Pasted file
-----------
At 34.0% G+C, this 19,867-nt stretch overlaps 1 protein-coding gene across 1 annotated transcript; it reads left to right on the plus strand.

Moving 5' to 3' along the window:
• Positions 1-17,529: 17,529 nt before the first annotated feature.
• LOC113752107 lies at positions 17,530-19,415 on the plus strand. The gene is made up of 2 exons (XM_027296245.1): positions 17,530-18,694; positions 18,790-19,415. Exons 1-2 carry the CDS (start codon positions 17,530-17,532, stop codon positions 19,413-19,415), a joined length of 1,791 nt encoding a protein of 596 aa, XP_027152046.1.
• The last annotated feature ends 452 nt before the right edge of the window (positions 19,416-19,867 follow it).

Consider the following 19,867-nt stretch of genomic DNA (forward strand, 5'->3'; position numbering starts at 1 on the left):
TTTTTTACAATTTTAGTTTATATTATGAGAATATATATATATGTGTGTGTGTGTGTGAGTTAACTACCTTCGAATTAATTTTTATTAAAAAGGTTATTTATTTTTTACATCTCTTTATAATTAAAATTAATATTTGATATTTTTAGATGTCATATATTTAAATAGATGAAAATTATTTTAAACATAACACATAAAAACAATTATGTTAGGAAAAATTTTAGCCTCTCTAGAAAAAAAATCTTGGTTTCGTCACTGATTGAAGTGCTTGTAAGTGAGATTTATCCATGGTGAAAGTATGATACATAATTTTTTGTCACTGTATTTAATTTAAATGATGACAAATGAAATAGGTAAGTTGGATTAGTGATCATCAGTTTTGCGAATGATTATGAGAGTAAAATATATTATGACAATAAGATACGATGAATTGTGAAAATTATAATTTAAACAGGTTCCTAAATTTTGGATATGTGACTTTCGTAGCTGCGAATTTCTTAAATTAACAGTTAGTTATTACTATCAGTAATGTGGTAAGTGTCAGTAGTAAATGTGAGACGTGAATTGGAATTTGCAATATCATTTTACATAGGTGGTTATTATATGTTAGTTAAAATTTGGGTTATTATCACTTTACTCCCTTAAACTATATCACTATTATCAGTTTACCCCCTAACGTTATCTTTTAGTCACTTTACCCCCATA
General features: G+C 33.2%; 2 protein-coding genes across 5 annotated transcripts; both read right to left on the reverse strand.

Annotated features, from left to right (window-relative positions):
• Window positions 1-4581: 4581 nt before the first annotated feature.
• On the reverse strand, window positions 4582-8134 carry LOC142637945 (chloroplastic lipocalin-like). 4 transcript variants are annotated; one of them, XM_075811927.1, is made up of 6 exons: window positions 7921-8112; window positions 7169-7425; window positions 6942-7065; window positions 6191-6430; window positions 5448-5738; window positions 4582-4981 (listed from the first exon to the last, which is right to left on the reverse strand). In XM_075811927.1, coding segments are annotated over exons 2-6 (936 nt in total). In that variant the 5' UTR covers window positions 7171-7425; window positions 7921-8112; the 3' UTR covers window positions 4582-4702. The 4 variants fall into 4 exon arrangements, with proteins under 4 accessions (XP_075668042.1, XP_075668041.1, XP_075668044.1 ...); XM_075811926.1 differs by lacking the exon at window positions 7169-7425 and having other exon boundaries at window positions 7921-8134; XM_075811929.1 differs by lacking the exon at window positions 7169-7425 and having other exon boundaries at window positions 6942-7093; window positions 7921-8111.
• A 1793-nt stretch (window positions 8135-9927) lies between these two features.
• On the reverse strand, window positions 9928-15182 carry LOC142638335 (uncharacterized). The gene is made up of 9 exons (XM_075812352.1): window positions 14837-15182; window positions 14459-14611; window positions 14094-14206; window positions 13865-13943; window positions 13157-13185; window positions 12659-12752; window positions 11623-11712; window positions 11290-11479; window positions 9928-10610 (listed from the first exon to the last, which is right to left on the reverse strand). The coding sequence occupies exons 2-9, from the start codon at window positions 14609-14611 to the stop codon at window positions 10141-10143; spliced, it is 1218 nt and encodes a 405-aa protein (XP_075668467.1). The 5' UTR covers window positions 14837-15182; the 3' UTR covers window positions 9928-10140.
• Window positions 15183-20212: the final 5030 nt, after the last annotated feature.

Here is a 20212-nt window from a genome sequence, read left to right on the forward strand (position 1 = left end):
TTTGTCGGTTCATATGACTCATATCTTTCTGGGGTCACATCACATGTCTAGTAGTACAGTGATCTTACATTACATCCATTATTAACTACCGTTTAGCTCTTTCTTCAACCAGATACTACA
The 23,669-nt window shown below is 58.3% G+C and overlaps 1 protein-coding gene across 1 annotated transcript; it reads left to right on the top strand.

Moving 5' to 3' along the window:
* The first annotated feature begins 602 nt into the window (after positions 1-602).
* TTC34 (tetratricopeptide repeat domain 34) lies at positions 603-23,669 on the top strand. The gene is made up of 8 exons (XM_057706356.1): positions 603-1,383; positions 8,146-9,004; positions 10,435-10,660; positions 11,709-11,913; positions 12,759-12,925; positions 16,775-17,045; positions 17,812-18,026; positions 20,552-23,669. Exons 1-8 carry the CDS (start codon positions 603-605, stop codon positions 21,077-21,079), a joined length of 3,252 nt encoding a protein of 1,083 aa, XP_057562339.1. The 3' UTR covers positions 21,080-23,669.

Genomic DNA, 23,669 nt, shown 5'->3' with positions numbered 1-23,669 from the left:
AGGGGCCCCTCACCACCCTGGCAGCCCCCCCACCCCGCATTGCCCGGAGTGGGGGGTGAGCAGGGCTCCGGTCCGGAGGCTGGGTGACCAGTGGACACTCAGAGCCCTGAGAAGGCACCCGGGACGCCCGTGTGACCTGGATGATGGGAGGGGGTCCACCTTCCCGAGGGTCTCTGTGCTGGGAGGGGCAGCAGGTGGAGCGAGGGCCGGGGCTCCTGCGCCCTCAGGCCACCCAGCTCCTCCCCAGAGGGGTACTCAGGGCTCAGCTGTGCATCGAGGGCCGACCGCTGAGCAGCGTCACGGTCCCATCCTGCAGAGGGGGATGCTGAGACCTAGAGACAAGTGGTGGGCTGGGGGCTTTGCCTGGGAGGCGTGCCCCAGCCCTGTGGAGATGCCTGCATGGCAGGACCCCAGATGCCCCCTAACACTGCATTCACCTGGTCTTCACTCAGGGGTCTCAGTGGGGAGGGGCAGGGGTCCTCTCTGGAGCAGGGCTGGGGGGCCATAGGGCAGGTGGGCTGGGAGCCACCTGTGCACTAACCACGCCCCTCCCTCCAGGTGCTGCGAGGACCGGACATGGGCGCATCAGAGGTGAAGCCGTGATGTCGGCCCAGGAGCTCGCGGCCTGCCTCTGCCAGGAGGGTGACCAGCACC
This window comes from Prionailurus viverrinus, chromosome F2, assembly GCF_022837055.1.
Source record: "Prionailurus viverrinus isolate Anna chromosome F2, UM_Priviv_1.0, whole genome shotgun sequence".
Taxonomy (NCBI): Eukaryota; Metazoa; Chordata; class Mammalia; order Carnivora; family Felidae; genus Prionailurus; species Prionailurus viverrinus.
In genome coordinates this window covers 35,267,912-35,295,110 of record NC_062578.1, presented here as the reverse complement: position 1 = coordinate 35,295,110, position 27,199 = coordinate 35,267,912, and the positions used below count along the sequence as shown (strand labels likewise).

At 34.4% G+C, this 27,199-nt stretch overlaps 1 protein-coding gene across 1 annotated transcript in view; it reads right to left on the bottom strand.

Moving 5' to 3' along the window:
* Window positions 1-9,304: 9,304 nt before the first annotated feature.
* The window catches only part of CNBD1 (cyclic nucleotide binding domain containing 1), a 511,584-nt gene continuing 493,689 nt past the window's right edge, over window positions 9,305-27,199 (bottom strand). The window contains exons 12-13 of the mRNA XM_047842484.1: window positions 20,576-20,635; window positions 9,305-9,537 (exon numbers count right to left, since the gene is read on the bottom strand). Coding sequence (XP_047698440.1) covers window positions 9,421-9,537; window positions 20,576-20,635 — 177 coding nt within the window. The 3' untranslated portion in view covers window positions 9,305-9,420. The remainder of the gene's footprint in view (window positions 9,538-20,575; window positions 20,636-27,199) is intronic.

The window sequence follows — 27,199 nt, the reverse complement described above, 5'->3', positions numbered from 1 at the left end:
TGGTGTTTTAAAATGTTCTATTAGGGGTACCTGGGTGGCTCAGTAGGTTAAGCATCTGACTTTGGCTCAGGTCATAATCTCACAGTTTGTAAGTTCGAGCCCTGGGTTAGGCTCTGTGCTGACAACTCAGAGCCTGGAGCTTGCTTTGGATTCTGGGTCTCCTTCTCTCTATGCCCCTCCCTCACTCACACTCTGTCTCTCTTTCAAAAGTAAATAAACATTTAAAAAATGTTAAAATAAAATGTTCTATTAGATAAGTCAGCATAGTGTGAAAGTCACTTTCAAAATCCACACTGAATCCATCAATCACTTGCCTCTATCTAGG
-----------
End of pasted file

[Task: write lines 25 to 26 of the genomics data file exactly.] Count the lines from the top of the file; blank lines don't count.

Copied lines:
Taxonomy (NCBI): Eukaryota; Metazoa; Chordata; class Mammalia; order Carnivora; family Felidae; genus Prionailurus; species Prionailurus viverrinus.
In genome coordinates this window covers 35,267,912-35,295,110 of record NC_062578.1, presented here as the reverse complement: position 1 = coordinate 35,295,110, position 27,199 = coordinate 35,267,912, and the positions used below count along the sequence as shown (strand labels likewise).